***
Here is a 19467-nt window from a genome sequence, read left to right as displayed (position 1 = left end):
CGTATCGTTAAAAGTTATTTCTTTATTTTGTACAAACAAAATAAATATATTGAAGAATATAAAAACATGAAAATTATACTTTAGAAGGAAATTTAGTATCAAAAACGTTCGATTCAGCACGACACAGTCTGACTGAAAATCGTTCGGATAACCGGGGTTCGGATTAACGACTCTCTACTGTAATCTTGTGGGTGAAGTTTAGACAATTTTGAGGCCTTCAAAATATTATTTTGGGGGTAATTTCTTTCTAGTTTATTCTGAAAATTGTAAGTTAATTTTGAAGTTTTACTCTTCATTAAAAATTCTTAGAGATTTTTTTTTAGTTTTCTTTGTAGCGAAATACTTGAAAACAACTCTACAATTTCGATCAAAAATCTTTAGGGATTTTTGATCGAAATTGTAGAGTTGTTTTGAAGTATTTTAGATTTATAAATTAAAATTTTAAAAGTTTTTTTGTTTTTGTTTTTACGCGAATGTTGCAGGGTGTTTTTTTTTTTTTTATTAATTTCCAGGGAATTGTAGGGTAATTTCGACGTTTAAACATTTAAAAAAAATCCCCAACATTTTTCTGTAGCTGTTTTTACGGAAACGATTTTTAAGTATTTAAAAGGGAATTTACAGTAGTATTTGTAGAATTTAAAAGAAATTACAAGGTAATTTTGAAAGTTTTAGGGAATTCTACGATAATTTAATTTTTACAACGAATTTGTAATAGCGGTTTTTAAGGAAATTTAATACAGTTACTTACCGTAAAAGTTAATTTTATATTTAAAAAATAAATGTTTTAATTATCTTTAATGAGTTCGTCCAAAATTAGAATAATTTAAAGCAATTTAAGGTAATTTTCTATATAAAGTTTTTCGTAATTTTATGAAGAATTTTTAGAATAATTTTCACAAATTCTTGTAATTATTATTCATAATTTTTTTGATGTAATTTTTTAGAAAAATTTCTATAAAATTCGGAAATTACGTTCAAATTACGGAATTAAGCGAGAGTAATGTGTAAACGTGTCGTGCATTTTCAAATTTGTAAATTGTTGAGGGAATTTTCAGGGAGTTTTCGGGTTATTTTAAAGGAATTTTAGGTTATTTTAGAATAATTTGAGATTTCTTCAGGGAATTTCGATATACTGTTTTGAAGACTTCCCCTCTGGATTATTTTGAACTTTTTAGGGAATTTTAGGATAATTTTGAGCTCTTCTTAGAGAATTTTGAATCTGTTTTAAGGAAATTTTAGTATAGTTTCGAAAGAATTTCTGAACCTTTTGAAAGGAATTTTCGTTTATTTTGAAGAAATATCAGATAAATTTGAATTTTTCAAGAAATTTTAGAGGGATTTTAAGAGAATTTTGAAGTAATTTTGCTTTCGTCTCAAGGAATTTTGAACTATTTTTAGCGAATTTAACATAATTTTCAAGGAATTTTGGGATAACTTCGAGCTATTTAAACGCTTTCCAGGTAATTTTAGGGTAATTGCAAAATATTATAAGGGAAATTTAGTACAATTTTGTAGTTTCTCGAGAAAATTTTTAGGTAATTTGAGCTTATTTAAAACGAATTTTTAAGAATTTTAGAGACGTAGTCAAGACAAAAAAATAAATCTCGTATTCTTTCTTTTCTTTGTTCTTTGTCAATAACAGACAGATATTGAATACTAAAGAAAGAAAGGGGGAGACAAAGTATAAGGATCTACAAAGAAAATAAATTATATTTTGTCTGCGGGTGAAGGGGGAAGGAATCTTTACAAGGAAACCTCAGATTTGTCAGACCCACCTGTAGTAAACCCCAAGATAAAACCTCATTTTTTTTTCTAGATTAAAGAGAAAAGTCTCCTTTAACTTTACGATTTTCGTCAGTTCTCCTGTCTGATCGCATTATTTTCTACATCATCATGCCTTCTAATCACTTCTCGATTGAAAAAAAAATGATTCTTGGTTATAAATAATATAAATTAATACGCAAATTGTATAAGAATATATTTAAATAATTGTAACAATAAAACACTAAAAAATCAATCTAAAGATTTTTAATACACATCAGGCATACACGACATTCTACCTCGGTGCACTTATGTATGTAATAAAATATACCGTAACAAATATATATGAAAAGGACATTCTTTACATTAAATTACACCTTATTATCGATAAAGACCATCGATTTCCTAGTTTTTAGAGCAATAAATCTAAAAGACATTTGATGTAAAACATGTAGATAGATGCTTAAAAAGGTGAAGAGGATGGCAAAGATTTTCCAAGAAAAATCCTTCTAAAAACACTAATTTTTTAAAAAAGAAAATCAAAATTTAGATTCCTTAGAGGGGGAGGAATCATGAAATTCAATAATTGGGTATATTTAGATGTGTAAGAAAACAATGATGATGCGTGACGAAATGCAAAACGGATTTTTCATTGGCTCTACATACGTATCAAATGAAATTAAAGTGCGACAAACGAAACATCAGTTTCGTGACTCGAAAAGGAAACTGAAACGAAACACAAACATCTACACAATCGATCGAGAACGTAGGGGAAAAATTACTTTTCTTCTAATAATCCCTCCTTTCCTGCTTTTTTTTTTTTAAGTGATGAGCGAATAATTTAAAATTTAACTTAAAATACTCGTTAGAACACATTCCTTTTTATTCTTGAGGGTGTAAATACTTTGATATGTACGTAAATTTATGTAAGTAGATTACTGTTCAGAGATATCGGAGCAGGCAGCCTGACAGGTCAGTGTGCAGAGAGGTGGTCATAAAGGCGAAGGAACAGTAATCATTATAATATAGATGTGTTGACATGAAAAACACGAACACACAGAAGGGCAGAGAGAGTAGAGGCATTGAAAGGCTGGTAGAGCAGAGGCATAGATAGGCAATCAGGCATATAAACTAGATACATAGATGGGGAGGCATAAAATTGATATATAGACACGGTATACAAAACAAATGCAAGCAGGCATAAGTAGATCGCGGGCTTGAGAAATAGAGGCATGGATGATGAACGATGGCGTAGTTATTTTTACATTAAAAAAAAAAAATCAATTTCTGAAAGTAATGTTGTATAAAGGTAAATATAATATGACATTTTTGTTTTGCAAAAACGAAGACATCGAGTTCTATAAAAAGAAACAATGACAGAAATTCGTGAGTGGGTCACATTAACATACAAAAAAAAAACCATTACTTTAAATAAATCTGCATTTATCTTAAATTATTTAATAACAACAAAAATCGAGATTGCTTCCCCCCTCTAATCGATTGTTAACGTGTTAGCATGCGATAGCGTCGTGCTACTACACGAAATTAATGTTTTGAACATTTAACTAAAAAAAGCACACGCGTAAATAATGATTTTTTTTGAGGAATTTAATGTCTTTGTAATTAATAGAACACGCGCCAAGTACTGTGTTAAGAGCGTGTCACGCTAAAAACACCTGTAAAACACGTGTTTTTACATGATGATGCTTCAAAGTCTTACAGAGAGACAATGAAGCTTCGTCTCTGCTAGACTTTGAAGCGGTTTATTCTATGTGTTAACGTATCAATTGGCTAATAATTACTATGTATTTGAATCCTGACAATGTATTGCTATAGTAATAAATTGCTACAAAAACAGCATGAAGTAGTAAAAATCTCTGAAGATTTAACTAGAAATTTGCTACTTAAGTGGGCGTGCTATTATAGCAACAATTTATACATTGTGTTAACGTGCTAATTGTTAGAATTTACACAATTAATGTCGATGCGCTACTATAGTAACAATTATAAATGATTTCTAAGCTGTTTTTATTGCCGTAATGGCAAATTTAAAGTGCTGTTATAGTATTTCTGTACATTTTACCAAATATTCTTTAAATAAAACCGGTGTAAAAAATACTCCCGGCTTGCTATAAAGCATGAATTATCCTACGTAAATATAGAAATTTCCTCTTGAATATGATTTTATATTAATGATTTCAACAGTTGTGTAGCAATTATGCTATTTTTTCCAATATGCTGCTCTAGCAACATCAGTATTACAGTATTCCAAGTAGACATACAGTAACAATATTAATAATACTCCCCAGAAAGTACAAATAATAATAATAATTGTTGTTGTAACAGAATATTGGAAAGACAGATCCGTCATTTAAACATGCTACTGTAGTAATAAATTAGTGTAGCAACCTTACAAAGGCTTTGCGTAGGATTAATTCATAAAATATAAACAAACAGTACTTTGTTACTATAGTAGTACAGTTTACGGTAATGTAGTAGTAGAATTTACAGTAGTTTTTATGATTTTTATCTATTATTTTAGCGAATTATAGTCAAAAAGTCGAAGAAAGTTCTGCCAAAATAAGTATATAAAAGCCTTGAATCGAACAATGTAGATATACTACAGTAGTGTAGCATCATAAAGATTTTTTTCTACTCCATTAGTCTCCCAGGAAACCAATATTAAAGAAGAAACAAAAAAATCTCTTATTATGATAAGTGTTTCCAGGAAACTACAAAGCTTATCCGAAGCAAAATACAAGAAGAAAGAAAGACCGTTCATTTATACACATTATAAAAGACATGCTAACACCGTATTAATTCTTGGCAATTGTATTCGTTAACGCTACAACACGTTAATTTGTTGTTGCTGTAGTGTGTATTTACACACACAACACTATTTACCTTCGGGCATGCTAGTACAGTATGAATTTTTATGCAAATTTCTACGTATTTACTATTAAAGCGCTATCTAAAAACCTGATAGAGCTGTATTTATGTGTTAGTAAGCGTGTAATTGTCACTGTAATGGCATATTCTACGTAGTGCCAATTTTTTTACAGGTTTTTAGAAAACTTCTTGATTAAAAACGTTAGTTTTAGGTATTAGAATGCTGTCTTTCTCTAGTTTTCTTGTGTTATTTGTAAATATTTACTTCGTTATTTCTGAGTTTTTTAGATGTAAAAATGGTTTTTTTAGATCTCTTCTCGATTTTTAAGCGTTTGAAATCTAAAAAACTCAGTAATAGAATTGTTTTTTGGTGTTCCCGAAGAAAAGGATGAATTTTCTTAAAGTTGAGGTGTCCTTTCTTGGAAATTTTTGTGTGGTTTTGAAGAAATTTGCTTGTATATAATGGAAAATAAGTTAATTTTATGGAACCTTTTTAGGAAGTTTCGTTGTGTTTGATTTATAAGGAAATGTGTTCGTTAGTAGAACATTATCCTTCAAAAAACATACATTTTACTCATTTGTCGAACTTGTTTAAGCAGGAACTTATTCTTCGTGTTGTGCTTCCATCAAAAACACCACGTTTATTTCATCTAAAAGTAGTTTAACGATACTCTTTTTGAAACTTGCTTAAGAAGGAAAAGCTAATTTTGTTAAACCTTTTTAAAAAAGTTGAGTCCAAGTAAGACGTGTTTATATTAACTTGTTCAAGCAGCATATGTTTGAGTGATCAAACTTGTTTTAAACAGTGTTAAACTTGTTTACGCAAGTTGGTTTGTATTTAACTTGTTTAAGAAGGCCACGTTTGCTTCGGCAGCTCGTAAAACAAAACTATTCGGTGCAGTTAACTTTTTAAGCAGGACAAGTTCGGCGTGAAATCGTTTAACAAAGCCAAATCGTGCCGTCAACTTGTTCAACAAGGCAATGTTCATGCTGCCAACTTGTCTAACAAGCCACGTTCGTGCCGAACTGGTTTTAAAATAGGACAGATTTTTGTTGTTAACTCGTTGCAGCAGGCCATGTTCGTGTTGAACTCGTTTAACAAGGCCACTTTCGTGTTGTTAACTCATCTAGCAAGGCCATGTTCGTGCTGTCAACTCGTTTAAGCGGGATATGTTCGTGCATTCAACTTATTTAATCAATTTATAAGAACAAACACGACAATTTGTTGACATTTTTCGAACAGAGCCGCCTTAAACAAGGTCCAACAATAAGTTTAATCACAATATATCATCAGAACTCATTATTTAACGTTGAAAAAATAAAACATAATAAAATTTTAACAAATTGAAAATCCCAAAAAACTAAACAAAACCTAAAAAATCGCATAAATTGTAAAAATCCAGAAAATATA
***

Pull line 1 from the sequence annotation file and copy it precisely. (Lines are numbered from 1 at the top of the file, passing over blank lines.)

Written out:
Here is a 19467-nt window from a genome sequence, read left to right as displayed (position 1 = left end):